Witness Post: Swallow
One of the most beautiful fliers in my memory bank is the Barn Swallow. Part of the image I have in my mind is of the body of the swallow as it flashes those translucent tail feathers, ever-so-slightly altering its direction and catching a bug in mid-flight.
Growing up as an elementary school child in Baltimore, our family was members of the L’Hirondelle Club in Ruxton. It was not considered a “country club,” because with only a swimming pool, bowling alleys and tennis courts, it lacked a golf course. For the real country club experience Baltimoreans went to Elkridge, Greenspring Valley, or, if you were Jewish, Suburban. It was a place for summer pool fun and winter Clubhouse brunches, to cover the monthly dues.
It is hard to imagine the club those days without a full dollop of white privilege baked into the porridge. The Clubhouse meals were white members being served by Black help. The wait staff, headed by Carol Long, a charming Black maître d’, were true professionals, not letting the racial disparity of that era impact their treatment of the guests. Blacks were banned from membership at that time. The neighborhood surrounding the Club was Ruxton, an exclusive suburb north of Baltimore City.
In the early 1960’s for our family it was all about swimming, with some tennis on the side. We lived a quarter mile away and it was an easy walk through neighbors yards or along Ruxton Road. For me winning the boy’s intra-club Sadtler Plate was the highlight of my mid-summer swim season. Those were halcyon days – we didn’t know, what we didn’t know. We did know that the symbol for the club was the silhouette of magnificent fliers: L’Hirondelle is the French word for swallow.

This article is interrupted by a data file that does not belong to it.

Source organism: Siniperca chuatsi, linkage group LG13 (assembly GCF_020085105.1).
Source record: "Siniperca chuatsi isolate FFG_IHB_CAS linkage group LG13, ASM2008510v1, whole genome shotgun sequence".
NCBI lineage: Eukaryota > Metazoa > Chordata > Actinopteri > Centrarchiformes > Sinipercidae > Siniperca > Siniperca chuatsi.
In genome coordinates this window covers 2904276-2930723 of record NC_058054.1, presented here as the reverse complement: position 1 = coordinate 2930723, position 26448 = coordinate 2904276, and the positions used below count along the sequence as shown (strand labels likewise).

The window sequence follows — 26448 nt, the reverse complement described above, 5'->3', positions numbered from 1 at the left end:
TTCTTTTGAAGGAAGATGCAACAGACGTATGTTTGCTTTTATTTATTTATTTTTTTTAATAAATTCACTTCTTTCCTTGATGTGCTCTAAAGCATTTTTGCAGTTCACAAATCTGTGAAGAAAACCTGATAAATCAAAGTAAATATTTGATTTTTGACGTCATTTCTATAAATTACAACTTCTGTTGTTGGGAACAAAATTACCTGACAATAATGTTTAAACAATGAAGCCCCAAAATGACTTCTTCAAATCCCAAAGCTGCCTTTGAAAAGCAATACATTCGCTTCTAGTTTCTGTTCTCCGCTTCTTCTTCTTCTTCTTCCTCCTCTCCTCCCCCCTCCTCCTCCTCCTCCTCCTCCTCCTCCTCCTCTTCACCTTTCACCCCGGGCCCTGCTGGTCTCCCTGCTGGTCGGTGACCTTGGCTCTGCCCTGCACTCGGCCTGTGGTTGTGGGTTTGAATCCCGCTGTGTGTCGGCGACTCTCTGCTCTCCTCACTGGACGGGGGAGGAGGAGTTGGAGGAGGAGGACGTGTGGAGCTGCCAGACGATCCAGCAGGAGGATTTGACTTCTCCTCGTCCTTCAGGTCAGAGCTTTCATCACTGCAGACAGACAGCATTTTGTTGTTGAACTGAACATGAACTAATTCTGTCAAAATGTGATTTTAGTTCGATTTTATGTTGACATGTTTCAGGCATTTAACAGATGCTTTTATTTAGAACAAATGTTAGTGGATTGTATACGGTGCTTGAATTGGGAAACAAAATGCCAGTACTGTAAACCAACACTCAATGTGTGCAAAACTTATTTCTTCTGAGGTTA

History of the Club
The original L’Hirondelle Boat Club took shape when members sailed in a Patapsco River regatta in 1872. The Club’s name was meant to capture the spirit of those early small sailboats as they flew along the Chesapeake Bay, like the swiftly flying birds with the long pointed wings and forked tail: the swallow. The original members of the Club were sailors, swimmers, and city-escapees, all white, who owned private boats for time on the water.  Eighteen years later the Club moved to Ruxton.
Lake Roland was formed in 1861, with the damming of Roland Run, near where it forms the Jones Falls. Originally called Lake Swann, after one of the city’s mayors, the water was held in check by a forty foot limestone dam with rock quarried in Texas, Maryland.
The Greek Revival pump-house sits near the dam and serves as a gatehouse for the former Robert E. Lee Park.  For a time the Lake provided drinking water to Baltimore’s urban core. (It is since been decommissioned and is considered a safety hazard to the city, if the earthen dam were to burst.)
Back in the day, summer cottages sprang up around the lake, built as weekend retreats for whites seeking respite from the oppressively hot days and nights of downtown Baltimore. The cooler winds coming through the forest and off the reservoir gave fortunate families temporary relief.